After my dad and I had an unforgettable river cruise aboard Uniworld, we had a few days before we needed to be in Lisbon to catch our Viking ocean cruise. I thought about taking him to see his aunts (yes, he has two aunts still alive in Italy), but they live on a small island off the coast of Naples so it’s not easy to get to.
Instead, I decided we’d go to Munich, which was a two-hour train ride from Passau, Germany — our last stop on the Danube cruise.
It was the first time for both of us and we loved the city. Unfortunately, it was a last-minute decision and most of the hotels were sold out, as a huge trade conference was in town, as well as a tennis tournament.
Golden Leaf Parkhotel in Lehel
Luckily, with some help from PR friends who hosted us, we found the Golden Leaf Parkhotel in Lehel. It’s a small German chain of hotels and this one was in one of Munich’s residential neighborhoods. Rooms are small and basic but you can’t be the price, which starts at 108 EUR ($120) and includes basic WiFi (the faster stuff costs 7 EUR). Breakfast is an additional 12 EUR ($14) but you better get there early because they ran out of eggs and pretzels both days we arrived at 8am.
Good to know: Golden Leaf Parkhotel is in a quiet neighborhood, walking distance to many museums, and the largest city park in the world. But the bathrooms don’t have washcloths or bar soap (awkward) and the receptionists leave at 10:30pm so don’t forget your room/building key.
Getting there from the airport by taxi costs around 55 to 60 EUR. Public transportation is 10 to 12 EUR per person. You need to take train S8 directly in the airport, change to U5 (metro) at Ostbahnhof in the direction of Laimer Platz to Lehel. At Lehel station, go up to Triftstrasse, cross Liebigstrasse, and bear left onto Unsoeldstrasse. The hotel is number 10.
My dad was tired from the cruise and I had a ton of work to do since internet on cruise ships is painfully slow. Besides, it was a Sunday and there’s nothing open in Germany except churches and some restaurants. Munich has over 400 Catholic churches and the ones I popped my head into were jaw-dropping beautiful.
Liebighof im Lehel
We asked the friendly receptionist at the hotel where we should eat. He told us there was an Asian and an Italian restaurant close by or a German restaurant three blocks away. We obviously chose the latter and I memorized the directions. Liebighof im Lehel serves local Bavarian dishes and they have menus in English. I had chicken cordon bleu served in a pan with potatoes, onions, caraway seeds and marjoram (15.50 EUR) while my dad had the Bavarian style potato dish (14.90 EUR). For dessert, we shared the most insane apple fritters with a scoop of vanilla ice cream. Cash or German bank card only.
The following day, I needed to go into the city to try and get the screen fixed on my iPhone 6 Plus, after running it over on one of my bike tours. Unfortunately, I ruined it and it needed to be completely replaced but none of the three Apple stores in Munich carry U.S. phones and I didn’t have 2-3 business days to wait. Instead, my dad and I strolled around the outdoor market and Munich’s Old Town, Altstadt.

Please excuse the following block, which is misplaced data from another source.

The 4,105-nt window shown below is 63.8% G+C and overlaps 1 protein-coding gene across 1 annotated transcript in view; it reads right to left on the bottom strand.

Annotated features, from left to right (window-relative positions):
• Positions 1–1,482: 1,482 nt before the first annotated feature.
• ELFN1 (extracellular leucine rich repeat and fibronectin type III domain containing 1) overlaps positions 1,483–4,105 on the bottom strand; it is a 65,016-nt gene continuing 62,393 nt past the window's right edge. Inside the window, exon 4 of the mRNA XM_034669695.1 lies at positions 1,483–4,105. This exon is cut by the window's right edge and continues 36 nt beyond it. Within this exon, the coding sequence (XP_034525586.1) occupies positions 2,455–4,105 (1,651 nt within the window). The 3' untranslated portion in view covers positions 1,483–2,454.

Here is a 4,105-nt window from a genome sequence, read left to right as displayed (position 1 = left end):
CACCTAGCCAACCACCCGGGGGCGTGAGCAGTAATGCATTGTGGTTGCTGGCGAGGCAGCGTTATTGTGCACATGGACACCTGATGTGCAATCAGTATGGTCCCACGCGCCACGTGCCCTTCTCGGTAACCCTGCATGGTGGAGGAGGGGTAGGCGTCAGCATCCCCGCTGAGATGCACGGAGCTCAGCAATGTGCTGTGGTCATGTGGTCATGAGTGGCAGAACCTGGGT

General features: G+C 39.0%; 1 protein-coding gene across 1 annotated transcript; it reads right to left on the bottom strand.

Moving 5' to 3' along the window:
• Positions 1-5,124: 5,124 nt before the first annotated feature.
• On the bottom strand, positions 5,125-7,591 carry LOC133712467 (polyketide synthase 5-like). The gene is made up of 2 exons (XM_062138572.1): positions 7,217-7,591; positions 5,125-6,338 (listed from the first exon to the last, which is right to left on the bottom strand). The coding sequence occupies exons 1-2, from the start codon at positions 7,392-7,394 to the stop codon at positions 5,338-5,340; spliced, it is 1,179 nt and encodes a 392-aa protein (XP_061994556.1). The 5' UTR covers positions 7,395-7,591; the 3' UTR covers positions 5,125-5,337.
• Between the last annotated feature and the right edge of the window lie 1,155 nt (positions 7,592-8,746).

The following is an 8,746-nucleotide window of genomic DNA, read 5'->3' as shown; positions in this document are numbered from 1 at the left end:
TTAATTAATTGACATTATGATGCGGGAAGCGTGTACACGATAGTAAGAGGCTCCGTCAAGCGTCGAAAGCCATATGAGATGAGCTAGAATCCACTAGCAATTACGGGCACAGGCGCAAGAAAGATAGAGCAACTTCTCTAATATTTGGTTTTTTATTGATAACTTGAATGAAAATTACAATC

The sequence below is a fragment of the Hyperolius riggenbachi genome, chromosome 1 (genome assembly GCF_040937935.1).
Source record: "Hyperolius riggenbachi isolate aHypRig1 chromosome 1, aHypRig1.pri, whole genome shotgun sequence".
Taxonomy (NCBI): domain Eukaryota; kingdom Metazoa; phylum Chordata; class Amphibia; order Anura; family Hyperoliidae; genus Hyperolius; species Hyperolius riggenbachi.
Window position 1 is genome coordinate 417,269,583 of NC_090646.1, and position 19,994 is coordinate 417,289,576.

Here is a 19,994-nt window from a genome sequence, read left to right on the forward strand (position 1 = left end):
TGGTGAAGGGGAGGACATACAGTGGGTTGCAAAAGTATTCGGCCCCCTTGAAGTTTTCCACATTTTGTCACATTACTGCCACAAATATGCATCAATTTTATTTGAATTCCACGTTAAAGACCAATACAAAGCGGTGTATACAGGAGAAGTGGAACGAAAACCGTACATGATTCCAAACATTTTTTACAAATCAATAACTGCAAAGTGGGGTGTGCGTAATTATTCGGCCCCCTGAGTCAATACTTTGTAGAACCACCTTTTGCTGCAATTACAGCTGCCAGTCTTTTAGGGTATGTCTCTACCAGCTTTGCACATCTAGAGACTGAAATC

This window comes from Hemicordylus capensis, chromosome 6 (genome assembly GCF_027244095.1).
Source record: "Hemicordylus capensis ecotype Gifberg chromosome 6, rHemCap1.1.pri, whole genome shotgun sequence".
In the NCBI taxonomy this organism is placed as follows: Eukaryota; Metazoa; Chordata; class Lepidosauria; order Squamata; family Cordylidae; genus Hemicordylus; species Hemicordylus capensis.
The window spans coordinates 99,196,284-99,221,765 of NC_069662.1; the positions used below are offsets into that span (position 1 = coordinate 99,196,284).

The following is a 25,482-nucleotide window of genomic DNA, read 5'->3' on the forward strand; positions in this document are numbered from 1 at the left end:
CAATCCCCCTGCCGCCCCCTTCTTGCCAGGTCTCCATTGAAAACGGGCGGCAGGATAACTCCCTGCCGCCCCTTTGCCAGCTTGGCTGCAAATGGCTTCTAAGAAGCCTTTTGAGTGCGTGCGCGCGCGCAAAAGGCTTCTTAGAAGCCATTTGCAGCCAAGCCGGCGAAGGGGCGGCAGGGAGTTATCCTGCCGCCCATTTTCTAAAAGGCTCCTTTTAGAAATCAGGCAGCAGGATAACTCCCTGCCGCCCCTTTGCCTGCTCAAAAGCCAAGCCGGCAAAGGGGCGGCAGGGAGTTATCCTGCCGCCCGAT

It’s not easy flagging a taxi so you need to either go to a hotel or one of their designated taxi spots. Or have a restaurant or store call you a taxi. The drivers charge 60 Euro per bag unless they are 55 centimeters. There’s no extra charge to use credit cards but they prefer cash like most places I found in Germany. There is Uber Black Car and Uber Pop, but I didn’t use either.
For dinner, we took a 10 EUR taxi over to Augustiner-Keller (Arnulfstr. 52; 80335 München) to meet some friends. It’s one of the six Munich breweries that are allowed to provide beer to Munich Oktoberfest and has an incredible beer garden …. and serves those monster beers. In the summertime, many locals mix their beer with 7Up (they call it lemonade) so they don’t get so drunk. After sitting outside, we went inside the historic building that has various spaces and rooms for dinner (outside serves food too, but it’s more casual). They specialize in traditional Bavarian cuisine and I had the special white asparagus risotto (12.90 EUR) while my dad went the more traditional route and had the Wiener Schnitzel. Menus are in multiple languages and every table gets a basket full of pretzels.
Speaking of beer gardens, the next day we were in the Munich Airport (MUC) and it’s the only airport in the world to have a brewery with a beer garden; it’s called Airbräu. So if you have a connection of three hours or more and it’s a nice day, you should definitely go outside of customs/security and get a flavor of Germany. They serve Bavarian food, too. Unlike Terminal 1, Munich’s Terminal 2 is modern, bright and quite pleasant to be in. They also have free coffee, tea and newspapers every two gates.
My dad and I then hopped on a flight to Lisbon. Read about it here.